slowthai's Brixton Academy Show Is A Raw Exhibition Of Power

slowthai's Brixton Academy Show Is A Raw Exhibition Of Power

It's the perfect union of artist and fans...

slowthai has come a long way. Indeed, his achievements have been so heady, and the heights soared so cataclysmic, that at times it’s easy to forget that this is still a young working class kid from Northampton, relatively new to the game.

But slowthai doesn’t forget. At one point in this packed out, long since sold out Brixton Academy show he addresses the throng directly, speaking intimately into the microphone, thanking each and every person there – and there’s a lot of people in this venue – for their support.

- - -

- - -

And it truly is support. Packed by the time Clash arrives for riotous support act Hak Baker, each song seems to detonate wildly, this non-stop mosh pit of youth and fury and shakes the South London venue to its very core.

The stage set up is simple but extremely effective. There’s no severed Boris heads, no sloganeering here – the lights perfectly flank slowthai, with a DJ to the rear, two people with Super Soaker water pistols firing into the crowd, and a bloke careering from left to right in a bunny rabbit hat. It’s hilarious, surreal, and uncompromisingly unique.

- - -

- - -

Opener ‘Nothing Great About Britain’ leads into a punk-leaning ‘Drug Dealer’, with the speakers belching caustic noise on to the crowd. ‘Fast’ and ‘Toaster’ are this rapid-fire one-two, with slowthai remaining the figure of resolute focus.

There’s a huge mirrored surface along the back of the stage, something he says it to enable the crowd to “see how sexy I am from behind!” Not really, he jests: “There is something great about Britain, and it’s you lot...”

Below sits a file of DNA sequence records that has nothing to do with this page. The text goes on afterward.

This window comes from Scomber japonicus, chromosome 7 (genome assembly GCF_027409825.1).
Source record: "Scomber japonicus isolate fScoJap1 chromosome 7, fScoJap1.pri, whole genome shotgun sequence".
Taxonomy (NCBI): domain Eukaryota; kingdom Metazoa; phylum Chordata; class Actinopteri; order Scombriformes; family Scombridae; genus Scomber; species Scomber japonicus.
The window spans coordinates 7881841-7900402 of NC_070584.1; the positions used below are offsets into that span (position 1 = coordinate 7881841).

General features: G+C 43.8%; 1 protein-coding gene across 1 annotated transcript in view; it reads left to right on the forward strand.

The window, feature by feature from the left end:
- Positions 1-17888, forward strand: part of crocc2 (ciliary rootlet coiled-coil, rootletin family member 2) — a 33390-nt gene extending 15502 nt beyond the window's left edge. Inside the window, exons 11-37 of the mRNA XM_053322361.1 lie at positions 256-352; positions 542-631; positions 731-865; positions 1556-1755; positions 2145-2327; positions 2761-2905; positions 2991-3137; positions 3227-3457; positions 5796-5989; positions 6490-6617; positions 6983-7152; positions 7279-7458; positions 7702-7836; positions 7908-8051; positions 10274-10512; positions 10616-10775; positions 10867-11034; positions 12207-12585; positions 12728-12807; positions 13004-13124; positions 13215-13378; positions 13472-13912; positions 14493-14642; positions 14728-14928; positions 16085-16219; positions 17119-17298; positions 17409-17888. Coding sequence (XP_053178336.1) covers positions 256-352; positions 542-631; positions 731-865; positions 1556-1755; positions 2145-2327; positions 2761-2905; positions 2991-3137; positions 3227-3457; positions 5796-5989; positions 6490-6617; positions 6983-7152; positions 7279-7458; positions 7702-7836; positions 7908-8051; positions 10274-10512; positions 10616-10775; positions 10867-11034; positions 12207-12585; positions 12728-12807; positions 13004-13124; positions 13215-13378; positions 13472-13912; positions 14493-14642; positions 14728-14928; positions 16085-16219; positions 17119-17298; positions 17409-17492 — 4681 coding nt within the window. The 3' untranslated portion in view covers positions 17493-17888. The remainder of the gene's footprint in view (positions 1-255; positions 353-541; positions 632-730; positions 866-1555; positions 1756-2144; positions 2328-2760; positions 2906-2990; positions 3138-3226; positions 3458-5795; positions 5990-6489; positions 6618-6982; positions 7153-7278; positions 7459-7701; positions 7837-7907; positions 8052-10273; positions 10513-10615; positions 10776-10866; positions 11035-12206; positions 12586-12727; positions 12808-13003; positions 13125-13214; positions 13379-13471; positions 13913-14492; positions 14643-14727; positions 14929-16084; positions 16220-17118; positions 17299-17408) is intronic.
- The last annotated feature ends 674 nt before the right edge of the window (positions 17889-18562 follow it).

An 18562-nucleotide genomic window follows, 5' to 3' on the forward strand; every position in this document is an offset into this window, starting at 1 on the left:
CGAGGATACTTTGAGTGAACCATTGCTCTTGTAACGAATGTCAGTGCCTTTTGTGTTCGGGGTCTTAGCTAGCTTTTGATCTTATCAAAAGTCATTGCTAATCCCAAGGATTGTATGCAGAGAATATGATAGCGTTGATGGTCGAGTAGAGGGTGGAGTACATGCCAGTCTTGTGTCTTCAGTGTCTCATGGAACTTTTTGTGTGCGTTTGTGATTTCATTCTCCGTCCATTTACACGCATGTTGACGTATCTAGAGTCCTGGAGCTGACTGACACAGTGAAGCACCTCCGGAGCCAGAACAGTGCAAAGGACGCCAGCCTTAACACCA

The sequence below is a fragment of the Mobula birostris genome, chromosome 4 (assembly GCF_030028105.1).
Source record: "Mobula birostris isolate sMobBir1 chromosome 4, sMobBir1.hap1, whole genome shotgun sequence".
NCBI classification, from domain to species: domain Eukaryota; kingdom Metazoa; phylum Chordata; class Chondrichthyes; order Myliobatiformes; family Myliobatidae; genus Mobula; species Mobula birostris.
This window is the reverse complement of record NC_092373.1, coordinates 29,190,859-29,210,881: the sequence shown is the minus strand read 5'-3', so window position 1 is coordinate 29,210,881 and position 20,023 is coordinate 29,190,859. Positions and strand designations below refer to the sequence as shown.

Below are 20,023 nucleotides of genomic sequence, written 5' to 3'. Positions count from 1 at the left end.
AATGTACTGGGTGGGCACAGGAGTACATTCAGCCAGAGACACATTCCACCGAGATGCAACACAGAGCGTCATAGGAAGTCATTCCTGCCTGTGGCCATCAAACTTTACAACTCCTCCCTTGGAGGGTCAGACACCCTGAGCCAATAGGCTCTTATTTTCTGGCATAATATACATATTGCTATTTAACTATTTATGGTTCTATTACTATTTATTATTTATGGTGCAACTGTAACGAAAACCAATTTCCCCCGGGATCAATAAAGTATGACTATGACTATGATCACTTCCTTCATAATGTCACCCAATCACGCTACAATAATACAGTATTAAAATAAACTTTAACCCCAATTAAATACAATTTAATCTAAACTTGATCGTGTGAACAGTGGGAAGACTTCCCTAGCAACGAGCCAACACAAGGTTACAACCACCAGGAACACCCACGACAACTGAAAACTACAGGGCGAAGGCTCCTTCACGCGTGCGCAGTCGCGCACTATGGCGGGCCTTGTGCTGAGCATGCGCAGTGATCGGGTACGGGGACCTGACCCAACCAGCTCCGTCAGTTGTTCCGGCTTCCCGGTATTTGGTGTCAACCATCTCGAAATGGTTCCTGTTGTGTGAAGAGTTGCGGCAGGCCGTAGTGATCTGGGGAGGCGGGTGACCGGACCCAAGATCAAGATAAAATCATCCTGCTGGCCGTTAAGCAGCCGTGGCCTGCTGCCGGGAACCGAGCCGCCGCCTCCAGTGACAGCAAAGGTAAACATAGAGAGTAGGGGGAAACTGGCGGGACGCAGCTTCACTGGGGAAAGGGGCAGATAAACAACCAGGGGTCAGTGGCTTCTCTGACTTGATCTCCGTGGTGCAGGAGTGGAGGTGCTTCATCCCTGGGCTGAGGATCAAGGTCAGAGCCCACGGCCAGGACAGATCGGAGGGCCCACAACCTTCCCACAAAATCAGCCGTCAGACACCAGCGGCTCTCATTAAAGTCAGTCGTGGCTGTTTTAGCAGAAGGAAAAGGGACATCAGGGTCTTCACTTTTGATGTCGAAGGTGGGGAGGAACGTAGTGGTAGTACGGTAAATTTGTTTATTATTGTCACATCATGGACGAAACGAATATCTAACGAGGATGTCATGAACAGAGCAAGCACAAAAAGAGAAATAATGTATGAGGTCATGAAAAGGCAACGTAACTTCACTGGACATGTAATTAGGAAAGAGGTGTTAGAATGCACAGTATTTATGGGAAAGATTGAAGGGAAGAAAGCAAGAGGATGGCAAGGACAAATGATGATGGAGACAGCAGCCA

- - -

- - -

‘Gorgeous’ finds the rapper at his preening best, while ‘IDGAF’ is precocious and untamed, the crowd erupting to every bar. Maintaining that sly grin throughout, slowthai lets the music drop before saying: “Mandem! Remember to make your girl cum, or else she’ll go and fight someone!”

‘Ladies’ is a carnal treat, the topless MC constantly teasing the front row before the opening notes of ‘Inglorious’ spark another wave of utter carnage. Skepta races onstage to a colossal cheer, but the night truly belongs to slowthai – from the sheer cheek of ‘TN Biscuits’ to the starkly autobiographical poignancy of ‘Northampton’s Child’.

It’s not flawless – sound issues permeate the speakers – but it’s undeniably thrilling, the sight of an absolute one-off tearing down the barriers around him. Above all, there’s this sense of union between crowd and artist, this perfect bond between slowthai and his peers, suffering through the same economic wasteland, the same shit jobs, crap schools, and random violence.

- - -

- - -

Ending with ‘Doorman’ the rapper orders the DJ to reload the tune, sparking utter bedlam in the pit. Slowthai is quick to react, though, reminding the crowd to make sure that anyone who falls down gets back up quickly, before hurling himself into the pit.

Bold, brash, and undeniable, slowthai’s Brixton stand radiates with energy and positivity. At the centre of it all is this swaggering MC, a grin permanently plastered to his face, his ambitions sky-rocketing. “Brixton I fucking love you!” he tells the crowd, “I’ll see you next time at Alexandra Palace!”

- - -

- - -

And that’s it. No encores, the message made, and the crowd spent. Clash exits to find kids outside holding phones aloft – items lost in the pit, gathered and returned to their owners. People are chilling, meeting friends they lost to the chaos within a song or two.

Perhaps slowthai is right: there really is something great about Britain, and it's right there in the mosh pit.

- - -

- - -

Photography: Tyrell Willock

Join us on the ad-free creative social network Vero, as we get under the skin of global cultural happenings. Follow Clash Magazine as we skip merrily between clubs, concerts, interviews and photo shoots. Get backstage sneak peeks, exclusive content and access to Clash Live events and a true view into our world as the fun and games unfold.

 

Follow Clash

Buy Clash Magazine